If you read through many of the post you will see statements like. How do you locate? I work too much to locate. Should I use a locator? They are all very valid. I would like to use my experience to shed some light on locating. Locating can be the most fun part of vending if you allow it to be. You get to get out and meet new people and see new cities and towns as you do it. First Should you use a locator? Well that really depends on you and your situation. The hardest part of this business for most people is getting up the nerve to go out and talk to locations about vending. If you are going to be in this business for any length of time you have to get over your locating fears and the best way to do that is with your very first machine. When I located my first machine my knees were shaking when I entered each location. And got about 4 no answers and then there was a yes. And that first yes was such a high, I walked out of the new location feeling like a million bucks and I still do with every yes I get. Over all you will get much better locations by doing your own locating and you will keep them longer. To the location owner the first person the talked to seems to them to be the one in charge of the vending operation. And they are less likely to boot you if they feel like your the boss and not the guy on the phone. You are also more likely to go after the locations that you really want by locating on your own. If you work a lot I can understand that but you still have to find some time some where to try and locate. The best time to locate is while you are servicing your machines. Now I am knocking all pro locating but the only time to use it is for locations that you have tried to get and could not but still want. Keep a list of turn down locations that you still really want to get and only let your locator work that list. If you give a locator a free pass to get well what ever they can, That's what you will get. You also need to dress the part when locating. My self and my route guy always wear a company polo and tan pants or shorts. We carry nice photos of our machines on locations. Not stock photos from the net. This shows the owner what you really want to do. if you have any large or chain accounts put those photos in the front. This will make the mom and pop feel as is "wow the same company who puts machines in Walmart wants to put some here" You also want to always locate only when you have a machine ready to go in. Have you ever been looking at a big ticket item and all of a sudden your sales guy has another customer or a phone call and he passes you off to his partner? That is a sales ploy known as a "take over" the fist guy thinks hes not getting anywhere with you so he gives the second guy a shot. If you cant get a location get your wife, husband,sister,brother or friend to give it a shot about a week later many times they will get it. When going for large accounts with more than one location you need a clear plan. You need to know what you want to do and what machines and product you want to use. And have a printed plan with photos because many times you will need to send it off. Start with the store manager and keep moving up the food chain until you reach the real choice maker. In most companies its the director of other income. And most of all do not give up. I keep pitching machines until the want to kick my out. Happy locating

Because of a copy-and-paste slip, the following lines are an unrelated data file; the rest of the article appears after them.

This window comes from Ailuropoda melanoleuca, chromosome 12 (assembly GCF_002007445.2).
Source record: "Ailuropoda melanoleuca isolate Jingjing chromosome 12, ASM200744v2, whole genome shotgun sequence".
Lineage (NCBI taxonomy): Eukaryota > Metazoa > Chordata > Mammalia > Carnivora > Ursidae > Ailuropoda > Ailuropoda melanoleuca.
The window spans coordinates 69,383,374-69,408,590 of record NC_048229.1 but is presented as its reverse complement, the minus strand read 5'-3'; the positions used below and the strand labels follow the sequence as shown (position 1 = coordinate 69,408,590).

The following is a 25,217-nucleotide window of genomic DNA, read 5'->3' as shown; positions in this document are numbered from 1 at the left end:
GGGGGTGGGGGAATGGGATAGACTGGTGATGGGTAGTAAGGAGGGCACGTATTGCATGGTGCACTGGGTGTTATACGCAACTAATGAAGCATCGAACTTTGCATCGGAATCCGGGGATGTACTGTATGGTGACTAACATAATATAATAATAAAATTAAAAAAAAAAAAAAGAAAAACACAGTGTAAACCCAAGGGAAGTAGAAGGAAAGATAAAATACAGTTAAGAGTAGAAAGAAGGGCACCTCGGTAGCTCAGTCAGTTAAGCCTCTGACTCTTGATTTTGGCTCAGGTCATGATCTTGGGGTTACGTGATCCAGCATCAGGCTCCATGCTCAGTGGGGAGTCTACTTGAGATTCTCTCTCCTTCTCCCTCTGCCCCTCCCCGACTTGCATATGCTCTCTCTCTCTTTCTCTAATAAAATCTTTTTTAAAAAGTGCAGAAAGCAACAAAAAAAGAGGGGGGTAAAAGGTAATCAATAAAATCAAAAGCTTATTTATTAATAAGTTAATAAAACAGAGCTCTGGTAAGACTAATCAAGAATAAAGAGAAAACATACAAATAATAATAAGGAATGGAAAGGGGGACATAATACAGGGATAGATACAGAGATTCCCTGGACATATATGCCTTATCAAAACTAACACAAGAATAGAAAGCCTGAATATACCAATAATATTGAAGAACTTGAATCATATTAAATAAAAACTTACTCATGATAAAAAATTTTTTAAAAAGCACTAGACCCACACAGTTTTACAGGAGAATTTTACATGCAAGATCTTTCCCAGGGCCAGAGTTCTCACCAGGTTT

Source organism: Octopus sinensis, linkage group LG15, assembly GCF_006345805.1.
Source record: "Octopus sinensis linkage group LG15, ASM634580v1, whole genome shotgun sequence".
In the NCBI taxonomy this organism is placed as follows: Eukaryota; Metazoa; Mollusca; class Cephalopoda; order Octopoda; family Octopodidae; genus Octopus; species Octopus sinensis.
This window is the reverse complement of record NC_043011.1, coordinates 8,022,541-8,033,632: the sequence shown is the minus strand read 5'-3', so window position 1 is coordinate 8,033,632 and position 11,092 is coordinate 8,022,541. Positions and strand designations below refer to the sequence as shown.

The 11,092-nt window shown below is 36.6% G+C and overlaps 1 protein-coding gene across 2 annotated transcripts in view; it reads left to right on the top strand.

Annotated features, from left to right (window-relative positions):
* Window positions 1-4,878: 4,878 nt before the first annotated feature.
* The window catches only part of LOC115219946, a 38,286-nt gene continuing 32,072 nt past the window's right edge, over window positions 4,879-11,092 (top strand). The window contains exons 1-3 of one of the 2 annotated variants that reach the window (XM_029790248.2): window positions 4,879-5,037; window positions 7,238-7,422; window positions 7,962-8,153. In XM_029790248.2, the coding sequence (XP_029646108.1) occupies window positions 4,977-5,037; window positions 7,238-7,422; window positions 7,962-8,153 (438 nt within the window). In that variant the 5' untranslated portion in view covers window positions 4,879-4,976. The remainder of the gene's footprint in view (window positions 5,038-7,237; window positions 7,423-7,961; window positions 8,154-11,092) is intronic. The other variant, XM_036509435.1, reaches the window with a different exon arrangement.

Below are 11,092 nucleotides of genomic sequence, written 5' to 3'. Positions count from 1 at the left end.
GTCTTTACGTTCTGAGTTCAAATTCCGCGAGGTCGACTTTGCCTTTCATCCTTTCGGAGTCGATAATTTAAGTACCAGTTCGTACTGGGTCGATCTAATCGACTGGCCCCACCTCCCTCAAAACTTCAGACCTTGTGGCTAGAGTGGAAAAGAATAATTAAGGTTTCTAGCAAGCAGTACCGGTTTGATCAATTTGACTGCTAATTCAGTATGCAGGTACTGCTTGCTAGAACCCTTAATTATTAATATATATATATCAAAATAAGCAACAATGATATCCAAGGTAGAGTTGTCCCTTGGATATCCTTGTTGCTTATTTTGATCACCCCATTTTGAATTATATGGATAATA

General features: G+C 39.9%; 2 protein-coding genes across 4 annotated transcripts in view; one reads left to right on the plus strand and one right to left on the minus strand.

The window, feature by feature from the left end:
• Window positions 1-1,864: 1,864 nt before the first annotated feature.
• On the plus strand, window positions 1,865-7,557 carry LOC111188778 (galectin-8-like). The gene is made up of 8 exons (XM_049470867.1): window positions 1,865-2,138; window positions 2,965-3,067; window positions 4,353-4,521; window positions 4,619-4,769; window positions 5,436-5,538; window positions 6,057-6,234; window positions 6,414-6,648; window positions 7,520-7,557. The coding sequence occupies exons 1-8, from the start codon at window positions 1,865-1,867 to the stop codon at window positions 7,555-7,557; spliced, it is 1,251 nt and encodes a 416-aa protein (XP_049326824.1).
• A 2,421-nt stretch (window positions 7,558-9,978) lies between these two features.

10. 10 points